“In essence, what I am saying is that I am now taking the South-East as an example for all the other communities in Nigeria. This war has to start from the bottom, from the communities; set up your War against Drug Abuse, WADA, Committees. In every community, you are the ones who know those patent medicine stores that sell drugs, the mai shayi, those at the corner ends of the streets who sell and hawk drugs, you know the traffickers and you know those who use them. Take this war to your communities because you know these people, cleanse your communities, and take ownership of this war and the NDLEA will always be there to back you up. However, the NDLEA does not and will not support the flogging of the culprits and some of the other human rights abuses. We will be there to support you with counselling and treatments. And I urge the entire country to take an example of the ownership of the war against drug abuse from the South East.”

Marwa attributed the successes recorded in the drug war in the past year to God, support of the President, Major General Muhammadu Buhari (retd.), National Assembly, Minister of Justice and other stakeholders including international partners such as UNODC, EU, and foreign governments as well as local CSOs and NGOs.

He listed the arrest of 12, 306 suspects, including seven drug barons; conviction of 1, 400 offenders; seizure of over 3.4 million kilograms of assorted drugs; drugs and cash worth over N130 billion and the counselling and rehabilitation of 7, 761 drug users as some of the achievements recorded in 2021 in the area of operation.

While promising to build on the foundation laid in 2021, Marwa said the Agency under his leadership now has a clear roadmap to the future.
He said, “The Agency has come a long way. And there is still a long way to go. We have a clear vision of where we are headed, and there is a roadmap to that destination. Today, the improvement in our fortune as an organisation is driving the NDLEA workforce to continue to push for the attainment of organisational goals and fulfilment of our core mandate of securing our country against the drug scourge. We all believe in the vision of the new NDLEA and we are committed to its mission. Our mandate is to ensure a drug-free Nigeria. We shall continue to play our role towards the achievement of that goal.”

This is why waging a result oriented war against hard drugs in the South East of Nigeria is key to the revival of commerce and trade in the South East. The Chairman of NDLEA is hereby called upon to hold brainstorming sessions in Enugu with the Governors of the Igbo states to win the by-in of these political leaders to emulate the exemplary and selfless service that the Enugu State governor has just rendered to the NDLEA and to Igbo youths in general. A well planned and structured war against drug addiction in Nigeria is imperative for a number of reasons.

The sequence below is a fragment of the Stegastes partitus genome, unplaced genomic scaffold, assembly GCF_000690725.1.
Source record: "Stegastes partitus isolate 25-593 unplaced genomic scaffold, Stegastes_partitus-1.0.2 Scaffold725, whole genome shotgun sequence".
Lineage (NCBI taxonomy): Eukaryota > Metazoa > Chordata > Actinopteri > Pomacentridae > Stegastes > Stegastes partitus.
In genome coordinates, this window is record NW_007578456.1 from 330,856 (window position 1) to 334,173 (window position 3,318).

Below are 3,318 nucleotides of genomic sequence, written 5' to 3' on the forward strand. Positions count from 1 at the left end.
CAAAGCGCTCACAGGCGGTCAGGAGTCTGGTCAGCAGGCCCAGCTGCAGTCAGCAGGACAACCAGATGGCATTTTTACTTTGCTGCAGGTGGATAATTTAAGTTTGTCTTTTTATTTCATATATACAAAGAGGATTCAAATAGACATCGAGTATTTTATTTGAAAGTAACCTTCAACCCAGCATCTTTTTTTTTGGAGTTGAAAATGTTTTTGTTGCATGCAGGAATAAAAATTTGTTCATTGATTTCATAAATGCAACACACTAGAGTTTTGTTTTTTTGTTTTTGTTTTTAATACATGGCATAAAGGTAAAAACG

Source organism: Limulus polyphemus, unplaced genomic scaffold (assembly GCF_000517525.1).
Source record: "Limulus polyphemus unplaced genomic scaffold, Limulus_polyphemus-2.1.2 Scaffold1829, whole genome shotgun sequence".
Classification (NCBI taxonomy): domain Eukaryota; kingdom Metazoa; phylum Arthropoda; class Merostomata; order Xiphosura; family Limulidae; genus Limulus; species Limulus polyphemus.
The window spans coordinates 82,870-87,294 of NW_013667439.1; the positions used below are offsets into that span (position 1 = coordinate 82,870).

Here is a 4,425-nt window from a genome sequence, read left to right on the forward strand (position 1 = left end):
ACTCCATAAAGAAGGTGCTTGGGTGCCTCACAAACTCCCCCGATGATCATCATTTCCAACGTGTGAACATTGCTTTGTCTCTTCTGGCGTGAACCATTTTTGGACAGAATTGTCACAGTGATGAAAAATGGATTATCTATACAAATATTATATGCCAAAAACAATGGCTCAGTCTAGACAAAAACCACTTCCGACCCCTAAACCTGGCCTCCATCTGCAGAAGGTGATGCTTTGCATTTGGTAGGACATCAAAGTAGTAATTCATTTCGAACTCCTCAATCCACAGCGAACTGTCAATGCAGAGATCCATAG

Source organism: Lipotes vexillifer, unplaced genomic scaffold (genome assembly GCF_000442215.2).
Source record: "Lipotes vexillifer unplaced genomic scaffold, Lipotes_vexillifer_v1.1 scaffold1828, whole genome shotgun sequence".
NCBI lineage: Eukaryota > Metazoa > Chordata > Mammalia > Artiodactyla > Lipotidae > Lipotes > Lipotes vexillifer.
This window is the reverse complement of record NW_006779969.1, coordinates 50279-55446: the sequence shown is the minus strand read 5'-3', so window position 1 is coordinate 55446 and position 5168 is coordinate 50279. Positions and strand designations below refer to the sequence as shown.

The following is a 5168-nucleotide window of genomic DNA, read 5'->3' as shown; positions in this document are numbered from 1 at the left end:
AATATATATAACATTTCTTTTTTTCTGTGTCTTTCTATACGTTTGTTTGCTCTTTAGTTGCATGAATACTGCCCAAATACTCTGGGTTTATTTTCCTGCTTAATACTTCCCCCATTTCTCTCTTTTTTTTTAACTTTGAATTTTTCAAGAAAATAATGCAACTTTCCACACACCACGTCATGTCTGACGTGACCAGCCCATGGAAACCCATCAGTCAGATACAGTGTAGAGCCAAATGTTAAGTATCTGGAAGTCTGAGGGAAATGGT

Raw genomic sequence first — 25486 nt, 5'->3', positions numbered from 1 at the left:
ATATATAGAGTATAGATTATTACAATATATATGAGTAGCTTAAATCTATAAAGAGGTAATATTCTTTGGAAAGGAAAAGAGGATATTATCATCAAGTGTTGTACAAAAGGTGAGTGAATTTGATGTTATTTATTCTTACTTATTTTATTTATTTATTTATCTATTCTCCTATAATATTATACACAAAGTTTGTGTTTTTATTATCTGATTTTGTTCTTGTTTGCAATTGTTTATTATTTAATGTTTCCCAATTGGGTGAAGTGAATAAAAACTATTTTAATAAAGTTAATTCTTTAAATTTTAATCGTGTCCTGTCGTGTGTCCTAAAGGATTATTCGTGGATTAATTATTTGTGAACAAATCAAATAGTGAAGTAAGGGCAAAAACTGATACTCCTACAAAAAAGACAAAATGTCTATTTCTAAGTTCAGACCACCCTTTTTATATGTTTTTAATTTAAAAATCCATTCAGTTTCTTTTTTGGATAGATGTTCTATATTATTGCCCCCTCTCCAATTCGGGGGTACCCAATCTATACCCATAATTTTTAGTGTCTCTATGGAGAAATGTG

First, statistically, societies that have made advances in the sciences, Art, economy, agriculture and have become stable and progressive, have always done things distinctively to ensure that the most productive segments of their societies- the youths, are gainfully employed and are busy building their capacity for economic productivity.
Also Igboland is the commercial heart of Nigeria and if addictions to hard drugs are not pushed back, the entire nation may suffer. There have been a resurgence of interests by writers and researchers on the exact hard drug that has gained notoriety in some parts of the Country and for which the different communities in the South East have on their own decided to fight it in their distinctively traditional means of Corporal punishments, naming and shaming to push back on the unprecedented scale of addiction to hard drugs.

Hard drugs are so called because of their narcotic and psychotropic components. They are of challenging nature because of their capacity to affect the physical and psychological health of people. It is necessary to state at this point that narcotics are habit-forming drugs that relieve pain or induce sleep; in excess, they can cause convulsions or actuate coma. In the legal sense, narcotics refer to a class of controlled, criminalized drugs that most commonly include opium, cocaine, heroin, and marijuana, as well as many synthetic Drugs that also have psychoactive effects.’ In Nigeria, the issue of narcotic drugs: arose in Okewu v. FRN and therein, the Supreme Court thus defined narcotic Drug:

a. As a drug (as opium or morphine) that in moderate doses dulls the senses
Relieves pain and induces profound sleep but in excess doses causes stupor, coma, and convulsions.

b. A drug (as marijuana or LSD) subject to restriction similar to that of addictive narcotic whether physiologically addictive and narcotic or not.

c. Something that soothes relieves or lulls.
Originally, it is any drug derived from opium or opium-like compounds with potent analgesic effects associated with both significant alteration of mood and behaviour and with potential for dependence and tolerance. More recently, any drug, synthetic or natural occurring, with effect similar to those of opium and opium derivatives including meperidine, fentanyl, and their derivatives, capable of inducing a state of stuporous analgesia are considered narcotic. Most common in this class of drug are those taken for nonmedical or recreational purposes otherwise termed as street drugs. They comprise of various amphetamines, anaesthetics, barbiturates, opiates and psychoactive drugs and many are derived from natural resources like plants, (That is, Papaver somniferum, Cannabis sativa, Amanita pantherina, Lophophora williamsii) See the book titled: “Drug Laws Enforcement and Administration in Nigeria” By Inyang E. Ekwo).

Another of the beautiful write ups For instance was written by a commentator Edith Nkem Declan who penned down the following excellent piece on MKPURU MMIRI. She said that crystal Methamphetamine or “Mkpuru Mmiri” is an extremely potent and addictive stimulant that affects the central nervous system and several other systems of the body. This substance has a molecular structure that is chemically comparable to Amphetamine, a medicine used to treat Attention Deficit and Hyperactivity Disorder, and Narcolepsy, a sleep disorder. It resembles glass fragments or shiny, gleaming glass shards with bluish-white boulders. Methamphetamine or Mkpuru Mmiri is taken by smoking, swallowing the pill form, snorting or sniffing, or by injecting the powder that has been dissolved in water or alcohol.